The Intelligent Updater virus definitions are available: Read "How to update virus definition files using the Intelligent Updater" for detailed instructions.

3. Scanning for and deleting the infected files

Start your Symantec antivirus program and make sure that it is configured to scan all the files.

For Norton AntiVirus consumer products: Read the document, "How to configure Norton AntiVirus to scan all files."

For Symantec AntiVirus Enterprise products: Read the document, "How to verify that a Symantec Corporate antivirus product is set to scan all files."

Run a full system scan.

If any files are detected as infected with W32.Blaster.Worm, click Delete.

4. Deleting the value from the registry

CAUTION: Symantec strongly recommends that you back up the registry before making any changes to it. Incorrect changes to the registry can result in permanent data loss or corrupted files. Modify the specified keys only. Read the document, "How to make a backup of the Windows registry," for instructions.

Click Start, and then click Run. (The Run dialog box appears.)

Type regedit

Then click OK. (The Registry Editor opens.)

Navigate to the key:


In the right pane, delete the value:

"windows auto update"="msblast.exe"

Exit the Registry Editor.

Fits the file. SOB!!!

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Read This!

When W32.Blaster.Worm is executed, it will do the following:

Adds the value:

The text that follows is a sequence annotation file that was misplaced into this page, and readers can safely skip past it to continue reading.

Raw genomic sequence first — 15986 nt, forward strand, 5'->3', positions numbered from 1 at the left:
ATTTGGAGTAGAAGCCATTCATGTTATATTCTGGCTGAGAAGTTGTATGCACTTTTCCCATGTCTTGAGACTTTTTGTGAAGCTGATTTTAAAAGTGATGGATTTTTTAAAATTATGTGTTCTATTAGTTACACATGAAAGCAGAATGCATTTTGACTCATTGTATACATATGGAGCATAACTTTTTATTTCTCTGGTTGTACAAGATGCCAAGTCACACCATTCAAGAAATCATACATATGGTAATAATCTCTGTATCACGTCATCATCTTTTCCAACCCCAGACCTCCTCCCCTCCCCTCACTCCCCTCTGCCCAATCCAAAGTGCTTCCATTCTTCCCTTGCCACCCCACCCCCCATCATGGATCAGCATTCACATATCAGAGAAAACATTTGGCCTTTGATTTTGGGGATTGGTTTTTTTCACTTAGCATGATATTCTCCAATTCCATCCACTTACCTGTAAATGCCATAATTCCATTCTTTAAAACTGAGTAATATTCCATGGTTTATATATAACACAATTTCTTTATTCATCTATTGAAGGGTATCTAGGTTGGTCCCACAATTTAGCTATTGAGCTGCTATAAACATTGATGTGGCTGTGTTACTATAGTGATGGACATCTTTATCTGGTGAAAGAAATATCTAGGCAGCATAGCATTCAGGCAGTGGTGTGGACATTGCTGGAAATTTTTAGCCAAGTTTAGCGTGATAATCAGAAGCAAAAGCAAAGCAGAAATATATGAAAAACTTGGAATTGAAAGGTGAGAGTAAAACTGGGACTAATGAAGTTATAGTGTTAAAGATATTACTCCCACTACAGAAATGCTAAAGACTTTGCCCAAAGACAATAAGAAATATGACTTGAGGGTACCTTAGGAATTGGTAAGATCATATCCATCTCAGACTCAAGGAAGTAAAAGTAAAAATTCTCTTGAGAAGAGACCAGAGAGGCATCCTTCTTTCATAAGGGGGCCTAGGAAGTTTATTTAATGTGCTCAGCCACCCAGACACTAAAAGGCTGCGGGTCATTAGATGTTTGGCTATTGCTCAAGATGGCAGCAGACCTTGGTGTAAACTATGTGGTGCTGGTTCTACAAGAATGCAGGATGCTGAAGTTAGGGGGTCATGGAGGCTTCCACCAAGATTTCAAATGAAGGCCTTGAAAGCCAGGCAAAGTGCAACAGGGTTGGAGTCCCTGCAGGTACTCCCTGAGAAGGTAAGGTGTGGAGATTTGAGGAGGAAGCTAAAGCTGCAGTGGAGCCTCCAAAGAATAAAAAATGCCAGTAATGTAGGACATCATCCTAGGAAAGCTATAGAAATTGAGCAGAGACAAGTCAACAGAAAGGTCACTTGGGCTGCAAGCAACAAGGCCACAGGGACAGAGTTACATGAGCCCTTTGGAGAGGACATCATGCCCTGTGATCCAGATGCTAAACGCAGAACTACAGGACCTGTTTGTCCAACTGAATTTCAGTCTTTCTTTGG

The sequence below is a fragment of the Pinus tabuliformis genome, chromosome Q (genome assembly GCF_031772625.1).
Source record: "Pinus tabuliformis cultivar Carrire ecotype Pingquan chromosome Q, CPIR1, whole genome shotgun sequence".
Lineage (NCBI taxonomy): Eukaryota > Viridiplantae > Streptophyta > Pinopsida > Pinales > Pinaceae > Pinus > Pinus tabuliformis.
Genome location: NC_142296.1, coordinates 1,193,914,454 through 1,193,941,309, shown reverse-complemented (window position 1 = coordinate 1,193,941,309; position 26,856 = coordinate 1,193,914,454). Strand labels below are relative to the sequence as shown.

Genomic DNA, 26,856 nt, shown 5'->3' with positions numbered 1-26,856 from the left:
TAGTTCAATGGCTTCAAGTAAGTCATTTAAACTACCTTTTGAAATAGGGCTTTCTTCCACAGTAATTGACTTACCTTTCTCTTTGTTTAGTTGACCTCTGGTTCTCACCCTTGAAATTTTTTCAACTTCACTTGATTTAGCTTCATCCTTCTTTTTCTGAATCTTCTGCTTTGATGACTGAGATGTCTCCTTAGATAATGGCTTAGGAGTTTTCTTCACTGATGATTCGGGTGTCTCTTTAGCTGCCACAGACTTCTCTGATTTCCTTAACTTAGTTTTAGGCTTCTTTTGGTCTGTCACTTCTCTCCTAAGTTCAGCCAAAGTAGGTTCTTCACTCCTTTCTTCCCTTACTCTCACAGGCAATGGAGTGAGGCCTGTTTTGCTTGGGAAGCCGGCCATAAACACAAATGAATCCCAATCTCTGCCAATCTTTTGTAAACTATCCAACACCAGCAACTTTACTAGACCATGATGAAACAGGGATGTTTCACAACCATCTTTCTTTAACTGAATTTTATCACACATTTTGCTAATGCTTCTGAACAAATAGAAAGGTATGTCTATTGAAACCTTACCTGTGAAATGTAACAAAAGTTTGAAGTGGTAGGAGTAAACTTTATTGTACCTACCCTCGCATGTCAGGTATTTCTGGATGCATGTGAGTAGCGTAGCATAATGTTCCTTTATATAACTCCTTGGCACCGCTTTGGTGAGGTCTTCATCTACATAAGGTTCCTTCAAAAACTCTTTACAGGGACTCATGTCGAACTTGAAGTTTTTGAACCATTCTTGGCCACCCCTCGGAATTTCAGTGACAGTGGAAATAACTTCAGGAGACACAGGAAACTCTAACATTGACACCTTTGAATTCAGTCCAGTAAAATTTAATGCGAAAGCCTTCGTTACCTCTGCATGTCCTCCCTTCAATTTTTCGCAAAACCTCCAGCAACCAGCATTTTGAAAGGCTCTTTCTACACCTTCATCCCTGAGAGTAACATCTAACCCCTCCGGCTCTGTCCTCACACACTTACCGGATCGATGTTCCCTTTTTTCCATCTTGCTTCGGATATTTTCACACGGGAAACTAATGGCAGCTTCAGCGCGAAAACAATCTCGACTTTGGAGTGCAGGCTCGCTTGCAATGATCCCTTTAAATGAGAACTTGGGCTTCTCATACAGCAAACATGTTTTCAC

"windows auto update"="msblast.exe"

to the registry key:


so that the worm runs when you start Windows.

Send data on TCP port 135 that may exploit the DCOM RPC vulnerabilty to allow the following actions to occur on vulnerable machine:

the worm to be download and run using the program tftp.

I posted that already. :blink:


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Myself and Stormcrow having same problem today since 2pm GMT.

(have fixed Stormcrow's machine by the way - he'll be online shortly!)

I have called NTL - our ISP - as another, 3rd NTL customer we know has same problem) they have a recorded message quoting the exact error and are saying it is a windows xp vulnerability and to call back tomorrow.

Looks like all concurs.


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It was causing an automatic system shutdown via RPC services.

Go to the link Stinger posted, and DL the security update for XP 32 bit edition.

Delete the .exe from the System32 folder, and wipe the reg entry. It got rid of it for me that way.

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Symantec is the company that makes Norton Anti-Virus. Download the fix from Stingers link, delete the msblast.exe from your system32 file, and delete the registry entry.